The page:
I imagined I wouldn’t be able to sit in such a position for two hours with no break and I went out to the organizers and asked for a real chair, which they provided with no problems. Besides a few young girls, I was the only one that had a very comfortable session.
The second session took place in a different room with real chairs. That was a blessing as there were more speakers and it lasted longer. Nevertheless, it was more interesting and informative than the first one.
Besides that, I had the chance to witness a paradox. Among the speakers, there were two female professors with at least twenty if not thirty years distance between them. The older professor had everything organized on her cell phone: agenda, key notes and so on. The younger one sported papers. She had notes on paper as professors used to have back in my days.
If the younger one had had everything on an electronic device, it wouldn’t have mattered - it would have seem normal, but to see such an unusual switch between generations, that was something to file away and think about.
The sessions, as I have already mentioned, were very informative and especially the second one was very well planned and organized.
There were speakers that almost put me to sleep – it always happens like that when someone drones away, reading monotonously from a piece of paper. No matter how precisely they utter the words, how clear and distinct they are, I cannot follow.
There were also some good ones and they managed to keep me interested in hearing them and then there were speakers that were excellent, showing not only knowledge but also showing the gift of sharing that knowledge with the others in a manner that not only keeps your interest on the topic but keeps you riveted on your chair wishing to hear more.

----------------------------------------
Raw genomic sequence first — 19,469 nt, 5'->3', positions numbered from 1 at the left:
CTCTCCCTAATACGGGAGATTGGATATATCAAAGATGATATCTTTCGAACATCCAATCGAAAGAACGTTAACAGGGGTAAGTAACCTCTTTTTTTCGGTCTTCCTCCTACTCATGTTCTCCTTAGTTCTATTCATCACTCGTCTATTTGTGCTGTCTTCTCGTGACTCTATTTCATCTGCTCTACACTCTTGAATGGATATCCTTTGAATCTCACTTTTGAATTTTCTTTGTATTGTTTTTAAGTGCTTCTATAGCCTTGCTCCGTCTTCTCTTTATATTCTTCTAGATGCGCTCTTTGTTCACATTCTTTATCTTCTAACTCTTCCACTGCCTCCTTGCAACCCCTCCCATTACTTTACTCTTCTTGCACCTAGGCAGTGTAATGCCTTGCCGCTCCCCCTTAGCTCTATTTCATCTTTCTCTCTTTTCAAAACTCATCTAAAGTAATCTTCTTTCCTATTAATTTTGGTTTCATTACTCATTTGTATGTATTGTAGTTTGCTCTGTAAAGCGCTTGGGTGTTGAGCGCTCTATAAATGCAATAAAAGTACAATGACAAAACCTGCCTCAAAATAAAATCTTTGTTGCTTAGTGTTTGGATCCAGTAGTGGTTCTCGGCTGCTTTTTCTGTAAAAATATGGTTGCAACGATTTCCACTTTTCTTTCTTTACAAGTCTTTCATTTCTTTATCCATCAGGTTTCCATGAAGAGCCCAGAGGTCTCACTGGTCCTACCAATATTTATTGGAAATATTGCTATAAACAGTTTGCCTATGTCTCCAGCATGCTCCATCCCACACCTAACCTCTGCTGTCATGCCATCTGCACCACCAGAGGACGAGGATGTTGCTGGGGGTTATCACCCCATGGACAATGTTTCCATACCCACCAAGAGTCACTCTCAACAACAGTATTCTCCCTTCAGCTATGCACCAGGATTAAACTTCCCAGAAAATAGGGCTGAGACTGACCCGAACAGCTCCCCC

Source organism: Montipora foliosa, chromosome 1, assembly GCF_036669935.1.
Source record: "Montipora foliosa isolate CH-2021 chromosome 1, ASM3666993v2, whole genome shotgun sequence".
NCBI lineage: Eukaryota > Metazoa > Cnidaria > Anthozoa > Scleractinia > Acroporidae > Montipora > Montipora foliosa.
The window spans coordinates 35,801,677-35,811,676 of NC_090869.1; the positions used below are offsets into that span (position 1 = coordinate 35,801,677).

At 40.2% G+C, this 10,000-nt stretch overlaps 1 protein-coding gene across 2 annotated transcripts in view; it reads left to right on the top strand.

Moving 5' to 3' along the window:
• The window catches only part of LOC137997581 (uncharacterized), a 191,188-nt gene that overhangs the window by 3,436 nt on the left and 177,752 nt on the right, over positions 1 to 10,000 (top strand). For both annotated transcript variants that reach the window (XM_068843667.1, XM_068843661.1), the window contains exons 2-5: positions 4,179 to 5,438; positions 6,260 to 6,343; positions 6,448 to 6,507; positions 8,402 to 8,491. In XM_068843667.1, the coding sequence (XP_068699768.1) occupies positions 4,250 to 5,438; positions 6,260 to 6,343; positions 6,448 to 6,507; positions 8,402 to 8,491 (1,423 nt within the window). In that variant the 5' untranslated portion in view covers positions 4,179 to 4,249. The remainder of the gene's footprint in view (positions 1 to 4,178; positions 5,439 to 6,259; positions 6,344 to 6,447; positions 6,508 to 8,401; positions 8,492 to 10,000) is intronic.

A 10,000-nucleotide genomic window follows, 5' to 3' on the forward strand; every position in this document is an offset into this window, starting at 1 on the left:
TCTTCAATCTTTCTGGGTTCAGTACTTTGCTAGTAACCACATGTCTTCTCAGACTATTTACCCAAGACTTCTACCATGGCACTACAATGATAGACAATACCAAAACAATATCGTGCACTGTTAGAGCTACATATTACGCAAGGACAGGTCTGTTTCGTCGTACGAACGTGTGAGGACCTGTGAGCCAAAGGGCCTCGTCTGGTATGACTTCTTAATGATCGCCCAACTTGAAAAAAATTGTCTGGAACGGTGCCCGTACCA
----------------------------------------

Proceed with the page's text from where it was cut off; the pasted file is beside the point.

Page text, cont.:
Those two hours passed very fast and I must confess that I didn’t even look at the time once – during the first session, I did and several times.
When we left home in the morning, I saw that my daughter took a rucksack with her and the respective bag was full. I asked her why, as I knew we would only go to listen to some people outlining some master programs. It seems she had some clothes – to change between the sessions, notebooks and only God knows what else because I didn’t probe anymore. It was something beyond my understanding.
Along the years, I learnt not to comment anymore even if something strikes me like being very unusual. As a parent, you learn to choose battles and to skip over things that don’t have too much importance. Right now, it was not really important to make a comment. It was not I the one that had to carry that thing through a bus and two trains. So, I kept my mouth shut.
When we got to university, I was quite happy I had done so. Everybody had a rucksack and that rucksack was full. Almost everybody changed between the sessions. It was like a bloody epidemic.
It seems it’s been quite a while I haven’t visited the university district to see what young people are up to.
Anyway, between the trip to downtown and back – about an hour and a half each way, the two sessions with an hour in between which we used to walk around a little, the usual chores at home and Rex and my reading, the day was quite full.
I will see you tomorrow again. Maybe. Till then, continue to have a nice weekend.
Born sometime in the past century, living in the 21st century.
Sometimes I have good ideas... (what do you think?)
Sometimes fascinating guests!
(that for sure!)
Sometimes I have to share some of my frustrations,..
(not too tempting, huh!)